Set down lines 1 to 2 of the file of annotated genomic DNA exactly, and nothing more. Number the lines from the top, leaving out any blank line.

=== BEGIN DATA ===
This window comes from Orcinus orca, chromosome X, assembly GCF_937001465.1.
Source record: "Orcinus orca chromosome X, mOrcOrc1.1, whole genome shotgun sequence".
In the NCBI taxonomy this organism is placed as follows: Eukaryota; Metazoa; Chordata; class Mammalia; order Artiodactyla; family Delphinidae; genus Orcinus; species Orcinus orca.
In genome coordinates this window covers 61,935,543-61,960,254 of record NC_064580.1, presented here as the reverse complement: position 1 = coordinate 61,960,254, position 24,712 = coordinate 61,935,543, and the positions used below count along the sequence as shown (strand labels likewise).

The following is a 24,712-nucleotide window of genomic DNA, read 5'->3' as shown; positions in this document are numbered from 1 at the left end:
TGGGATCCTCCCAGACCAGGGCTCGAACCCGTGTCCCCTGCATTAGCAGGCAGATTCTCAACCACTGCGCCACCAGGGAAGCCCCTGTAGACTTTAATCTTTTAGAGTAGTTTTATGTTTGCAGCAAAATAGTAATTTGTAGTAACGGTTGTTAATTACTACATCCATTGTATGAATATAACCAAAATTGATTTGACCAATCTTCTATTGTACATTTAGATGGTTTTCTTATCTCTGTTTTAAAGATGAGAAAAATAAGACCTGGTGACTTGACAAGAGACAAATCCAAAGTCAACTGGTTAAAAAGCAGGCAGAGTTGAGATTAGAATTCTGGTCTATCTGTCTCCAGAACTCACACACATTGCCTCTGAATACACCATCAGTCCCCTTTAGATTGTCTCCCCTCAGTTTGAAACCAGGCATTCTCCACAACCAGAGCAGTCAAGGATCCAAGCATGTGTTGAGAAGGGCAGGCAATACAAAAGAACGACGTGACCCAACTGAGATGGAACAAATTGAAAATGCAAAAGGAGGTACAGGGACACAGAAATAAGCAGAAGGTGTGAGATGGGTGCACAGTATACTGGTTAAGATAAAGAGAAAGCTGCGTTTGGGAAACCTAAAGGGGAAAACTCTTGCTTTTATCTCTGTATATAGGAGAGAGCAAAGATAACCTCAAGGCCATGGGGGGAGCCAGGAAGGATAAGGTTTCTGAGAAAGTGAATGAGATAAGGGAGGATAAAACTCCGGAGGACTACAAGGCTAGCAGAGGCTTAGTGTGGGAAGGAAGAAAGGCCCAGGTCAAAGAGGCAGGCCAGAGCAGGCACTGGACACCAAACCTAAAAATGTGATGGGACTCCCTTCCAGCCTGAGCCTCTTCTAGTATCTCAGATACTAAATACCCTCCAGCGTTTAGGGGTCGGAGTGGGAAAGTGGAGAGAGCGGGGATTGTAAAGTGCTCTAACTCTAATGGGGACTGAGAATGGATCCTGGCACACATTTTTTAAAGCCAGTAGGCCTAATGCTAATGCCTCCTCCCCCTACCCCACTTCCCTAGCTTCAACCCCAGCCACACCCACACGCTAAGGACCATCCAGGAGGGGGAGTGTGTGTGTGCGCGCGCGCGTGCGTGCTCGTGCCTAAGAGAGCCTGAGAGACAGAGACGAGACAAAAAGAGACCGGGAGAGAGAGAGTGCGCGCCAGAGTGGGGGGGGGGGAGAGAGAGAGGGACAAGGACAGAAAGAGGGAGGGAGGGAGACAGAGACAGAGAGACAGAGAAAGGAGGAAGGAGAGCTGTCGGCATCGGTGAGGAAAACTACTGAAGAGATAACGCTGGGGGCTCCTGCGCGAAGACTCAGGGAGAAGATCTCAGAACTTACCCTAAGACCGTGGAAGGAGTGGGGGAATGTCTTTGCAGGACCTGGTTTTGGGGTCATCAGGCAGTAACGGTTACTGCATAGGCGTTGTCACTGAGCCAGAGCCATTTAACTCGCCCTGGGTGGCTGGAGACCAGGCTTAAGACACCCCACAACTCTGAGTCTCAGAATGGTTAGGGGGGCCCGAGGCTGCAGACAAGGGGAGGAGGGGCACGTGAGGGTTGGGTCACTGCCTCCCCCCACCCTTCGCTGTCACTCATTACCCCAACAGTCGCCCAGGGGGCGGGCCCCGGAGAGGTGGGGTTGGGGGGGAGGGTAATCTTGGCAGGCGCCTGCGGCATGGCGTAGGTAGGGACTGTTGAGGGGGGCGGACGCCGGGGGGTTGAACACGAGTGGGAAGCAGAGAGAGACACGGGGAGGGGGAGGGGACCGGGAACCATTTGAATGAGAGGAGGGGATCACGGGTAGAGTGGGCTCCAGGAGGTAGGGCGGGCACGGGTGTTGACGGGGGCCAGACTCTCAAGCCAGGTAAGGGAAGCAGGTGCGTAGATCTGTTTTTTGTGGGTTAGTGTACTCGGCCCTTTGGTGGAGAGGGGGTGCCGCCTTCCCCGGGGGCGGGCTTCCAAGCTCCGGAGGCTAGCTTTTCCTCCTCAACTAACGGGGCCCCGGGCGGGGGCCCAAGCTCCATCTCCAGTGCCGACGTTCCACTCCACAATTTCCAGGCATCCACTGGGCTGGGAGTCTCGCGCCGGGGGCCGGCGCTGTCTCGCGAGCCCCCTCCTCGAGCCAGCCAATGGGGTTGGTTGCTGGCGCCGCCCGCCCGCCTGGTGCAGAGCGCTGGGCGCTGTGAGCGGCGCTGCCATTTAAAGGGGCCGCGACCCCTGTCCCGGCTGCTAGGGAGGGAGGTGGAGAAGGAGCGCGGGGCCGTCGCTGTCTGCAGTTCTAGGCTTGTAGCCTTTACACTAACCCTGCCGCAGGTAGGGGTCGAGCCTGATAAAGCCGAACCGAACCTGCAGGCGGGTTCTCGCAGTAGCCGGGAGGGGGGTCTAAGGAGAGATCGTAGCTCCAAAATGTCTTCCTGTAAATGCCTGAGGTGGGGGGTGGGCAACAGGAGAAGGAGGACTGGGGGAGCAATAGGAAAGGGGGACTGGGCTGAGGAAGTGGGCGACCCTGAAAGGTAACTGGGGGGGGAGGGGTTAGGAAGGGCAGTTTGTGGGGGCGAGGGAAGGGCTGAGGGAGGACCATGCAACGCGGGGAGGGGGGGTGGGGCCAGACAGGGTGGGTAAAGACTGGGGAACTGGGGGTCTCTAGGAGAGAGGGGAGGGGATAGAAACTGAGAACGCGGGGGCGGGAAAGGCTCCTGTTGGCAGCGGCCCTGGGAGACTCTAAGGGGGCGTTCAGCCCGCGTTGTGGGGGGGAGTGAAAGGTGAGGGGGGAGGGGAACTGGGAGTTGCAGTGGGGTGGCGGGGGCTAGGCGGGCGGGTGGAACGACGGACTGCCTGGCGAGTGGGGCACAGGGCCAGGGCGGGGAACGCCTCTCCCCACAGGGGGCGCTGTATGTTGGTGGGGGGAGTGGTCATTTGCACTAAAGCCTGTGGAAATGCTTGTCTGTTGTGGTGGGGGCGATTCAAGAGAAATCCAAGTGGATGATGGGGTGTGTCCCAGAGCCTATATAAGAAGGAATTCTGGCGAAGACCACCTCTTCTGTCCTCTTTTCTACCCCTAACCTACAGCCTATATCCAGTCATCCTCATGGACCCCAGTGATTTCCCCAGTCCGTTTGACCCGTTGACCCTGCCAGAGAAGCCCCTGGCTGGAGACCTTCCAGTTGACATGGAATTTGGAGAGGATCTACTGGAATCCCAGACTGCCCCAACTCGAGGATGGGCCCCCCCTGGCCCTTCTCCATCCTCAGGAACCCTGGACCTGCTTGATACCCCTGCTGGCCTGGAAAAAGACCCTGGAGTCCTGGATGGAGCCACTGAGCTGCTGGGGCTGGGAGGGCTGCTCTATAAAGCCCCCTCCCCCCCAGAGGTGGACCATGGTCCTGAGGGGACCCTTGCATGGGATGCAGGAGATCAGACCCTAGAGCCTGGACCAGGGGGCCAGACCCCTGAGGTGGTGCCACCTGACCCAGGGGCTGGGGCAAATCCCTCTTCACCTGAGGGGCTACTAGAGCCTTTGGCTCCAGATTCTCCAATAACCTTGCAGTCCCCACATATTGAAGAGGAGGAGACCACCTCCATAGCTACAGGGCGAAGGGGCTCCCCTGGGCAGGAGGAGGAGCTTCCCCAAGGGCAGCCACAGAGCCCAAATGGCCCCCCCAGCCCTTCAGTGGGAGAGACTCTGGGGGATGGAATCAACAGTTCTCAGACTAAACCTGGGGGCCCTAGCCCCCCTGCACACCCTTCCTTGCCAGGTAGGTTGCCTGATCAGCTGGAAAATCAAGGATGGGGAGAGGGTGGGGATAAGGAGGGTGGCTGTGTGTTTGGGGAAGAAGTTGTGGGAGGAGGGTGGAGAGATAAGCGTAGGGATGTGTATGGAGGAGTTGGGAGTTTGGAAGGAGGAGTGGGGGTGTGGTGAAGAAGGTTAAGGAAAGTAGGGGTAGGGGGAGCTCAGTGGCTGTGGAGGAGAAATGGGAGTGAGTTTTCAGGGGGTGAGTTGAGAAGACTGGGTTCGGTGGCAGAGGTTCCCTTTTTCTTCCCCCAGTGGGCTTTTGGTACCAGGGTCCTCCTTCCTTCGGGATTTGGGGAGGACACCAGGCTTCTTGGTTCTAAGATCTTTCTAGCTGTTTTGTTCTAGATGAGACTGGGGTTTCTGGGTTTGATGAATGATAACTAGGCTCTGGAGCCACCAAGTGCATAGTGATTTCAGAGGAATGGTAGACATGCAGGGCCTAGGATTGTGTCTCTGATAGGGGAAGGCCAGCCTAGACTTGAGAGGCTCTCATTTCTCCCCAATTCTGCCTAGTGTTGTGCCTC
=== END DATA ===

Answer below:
This window comes from Orcinus orca, chromosome X, assembly GCF_937001465.1.
Source record: "Orcinus orca chromosome X, mOrcOrc1.1, whole genome shotgun sequence".